I forget how much I like your writing and your perspective, and I’m so happy when you have a fresh update. I’m def checking out that Julian of Norwich book.

      I think you’d like Josh Garrels. He’s the best musician we’ve found in ages (and we like Mumford, too). His latest cd is “Love and War and the Sea in Between,” and the best songs on it, in my opinion, are “Beyond the Blue,” “Flood Waters,” and “Farther Along.” Easy to find on Youtube.

      I pray you’re having a good day.

      And yes, Sherlock! Woot woot!

      • Tanya 3rd March, 2014 at 10:20 am #

        Thanks, Laur – and you are a very good music-matchmaker, because I LOVE Josh Garrels, and I often blog whilst listening to Love and War and the Sea in Between. I like your thinking!

    2. christministries 20th February, 2014 at 10:52 am #

      It’s not that I want to duplicate your website, but I really like the pattern. Could you tell me which theme are you using? Or was it tailor made?

      • Tanya 3rd March, 2014 at 10:08 am #

        My blog theme is Woo Canvas (customised).

    3. Rebecka 18th February, 2014 at 10:42 am #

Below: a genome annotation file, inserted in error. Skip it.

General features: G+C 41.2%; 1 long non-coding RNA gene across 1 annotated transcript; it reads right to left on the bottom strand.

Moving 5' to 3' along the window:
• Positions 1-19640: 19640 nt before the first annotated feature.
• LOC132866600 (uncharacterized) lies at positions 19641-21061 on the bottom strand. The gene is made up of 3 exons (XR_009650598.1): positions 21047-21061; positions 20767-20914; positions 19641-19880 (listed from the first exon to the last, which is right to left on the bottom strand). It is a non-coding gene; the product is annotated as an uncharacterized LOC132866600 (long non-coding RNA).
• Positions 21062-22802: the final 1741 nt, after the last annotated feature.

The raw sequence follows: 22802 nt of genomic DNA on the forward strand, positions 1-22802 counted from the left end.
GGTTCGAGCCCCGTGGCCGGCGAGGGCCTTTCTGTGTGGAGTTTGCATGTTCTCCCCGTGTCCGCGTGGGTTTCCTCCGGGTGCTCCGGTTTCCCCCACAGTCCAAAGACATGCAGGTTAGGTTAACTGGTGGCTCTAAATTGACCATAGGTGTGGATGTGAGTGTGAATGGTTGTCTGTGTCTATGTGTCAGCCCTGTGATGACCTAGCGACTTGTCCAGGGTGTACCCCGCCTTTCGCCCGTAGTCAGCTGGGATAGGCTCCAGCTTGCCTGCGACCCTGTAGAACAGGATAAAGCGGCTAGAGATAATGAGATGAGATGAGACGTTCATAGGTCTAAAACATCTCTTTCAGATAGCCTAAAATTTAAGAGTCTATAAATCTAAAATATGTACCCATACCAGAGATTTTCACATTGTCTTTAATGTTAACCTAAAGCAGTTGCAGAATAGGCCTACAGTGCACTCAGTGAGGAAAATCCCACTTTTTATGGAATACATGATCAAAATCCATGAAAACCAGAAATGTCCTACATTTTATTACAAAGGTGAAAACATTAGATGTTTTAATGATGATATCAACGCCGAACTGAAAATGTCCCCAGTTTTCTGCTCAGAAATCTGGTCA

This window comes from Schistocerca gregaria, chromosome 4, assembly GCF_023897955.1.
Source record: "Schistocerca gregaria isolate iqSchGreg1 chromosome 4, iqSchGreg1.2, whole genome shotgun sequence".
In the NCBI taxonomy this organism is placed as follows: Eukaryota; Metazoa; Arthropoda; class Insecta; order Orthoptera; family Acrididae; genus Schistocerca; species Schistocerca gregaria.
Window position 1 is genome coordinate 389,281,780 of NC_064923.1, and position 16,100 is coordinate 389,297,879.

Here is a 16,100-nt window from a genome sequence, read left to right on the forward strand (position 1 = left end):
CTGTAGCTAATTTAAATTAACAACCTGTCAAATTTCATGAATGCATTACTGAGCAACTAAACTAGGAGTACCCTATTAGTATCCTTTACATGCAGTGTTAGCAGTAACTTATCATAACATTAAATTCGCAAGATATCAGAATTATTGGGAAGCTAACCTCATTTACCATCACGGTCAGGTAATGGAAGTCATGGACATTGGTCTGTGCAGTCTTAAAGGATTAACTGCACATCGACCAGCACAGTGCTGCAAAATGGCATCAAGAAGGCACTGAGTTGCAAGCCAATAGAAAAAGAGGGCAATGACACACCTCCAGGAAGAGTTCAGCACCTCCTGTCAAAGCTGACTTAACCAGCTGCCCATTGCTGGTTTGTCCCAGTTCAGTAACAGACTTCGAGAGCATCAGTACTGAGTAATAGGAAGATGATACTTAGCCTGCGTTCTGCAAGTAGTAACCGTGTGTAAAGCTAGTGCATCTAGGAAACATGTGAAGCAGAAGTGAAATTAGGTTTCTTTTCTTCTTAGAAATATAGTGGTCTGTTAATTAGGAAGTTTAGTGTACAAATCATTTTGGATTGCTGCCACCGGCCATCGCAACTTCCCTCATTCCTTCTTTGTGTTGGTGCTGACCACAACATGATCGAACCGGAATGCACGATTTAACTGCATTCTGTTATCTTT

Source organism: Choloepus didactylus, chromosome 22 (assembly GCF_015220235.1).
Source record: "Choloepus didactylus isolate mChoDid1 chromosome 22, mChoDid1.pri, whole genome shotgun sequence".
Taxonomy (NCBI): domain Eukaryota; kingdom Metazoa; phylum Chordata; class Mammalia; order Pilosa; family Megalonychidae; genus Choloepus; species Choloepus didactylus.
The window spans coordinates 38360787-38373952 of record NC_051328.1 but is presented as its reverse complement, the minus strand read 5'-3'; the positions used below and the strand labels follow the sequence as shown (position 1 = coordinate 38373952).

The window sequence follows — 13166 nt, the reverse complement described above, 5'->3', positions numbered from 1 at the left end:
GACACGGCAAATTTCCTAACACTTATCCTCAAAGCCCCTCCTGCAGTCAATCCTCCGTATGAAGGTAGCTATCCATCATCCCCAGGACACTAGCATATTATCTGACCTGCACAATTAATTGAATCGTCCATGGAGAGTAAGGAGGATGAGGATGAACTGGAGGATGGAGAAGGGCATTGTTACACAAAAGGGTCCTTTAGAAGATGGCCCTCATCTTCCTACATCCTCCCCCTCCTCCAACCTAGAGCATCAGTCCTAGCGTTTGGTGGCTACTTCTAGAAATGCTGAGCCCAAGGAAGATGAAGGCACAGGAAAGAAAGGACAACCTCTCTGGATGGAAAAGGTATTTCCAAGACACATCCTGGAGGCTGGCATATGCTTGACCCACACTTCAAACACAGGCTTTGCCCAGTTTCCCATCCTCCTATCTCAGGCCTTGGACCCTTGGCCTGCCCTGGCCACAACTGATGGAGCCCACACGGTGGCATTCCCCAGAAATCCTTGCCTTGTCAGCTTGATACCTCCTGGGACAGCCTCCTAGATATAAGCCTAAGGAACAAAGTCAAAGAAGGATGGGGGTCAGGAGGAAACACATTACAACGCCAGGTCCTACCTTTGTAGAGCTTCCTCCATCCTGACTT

What a great list, lots of good music on it!
      I’m feeling really inspired now, to make myself a treasure box (brilliant idea!), to listen to Taizé during my afternoon rest (why have I never thought of that?) and to watch the last episode of Sherlock today. 🙂

      • Tanya 3rd March, 2014 at 10:08 am #

        hurray! hope you enjoy all these things!

    4. Cathy 18th February, 2014 at 12:32 am #

      I feel silly sometimes about commenting on most of your posts, but I think this one is so lyrically beautiful and hauntingly peaceful that I wish you would read yourself like a good friend. It seems like this relapse, though frustrating I’m sure, has been helpful for slowing down (can’t tell you how many times you said that). My grandmother always used to say that when she needed slowing down, she would usually break a bone or have another illness. You are even more beautiful “slowed down” and I so appreciate all of your musings even though in my very speeded up life at this moment (so far from what I believe but truly apparently out of my control), I cannot think of trying to emulate you. I am going to save your suggestions, however, and see 🙂 Grace and peace back to you and thanks again for sharing your spirit with all of us.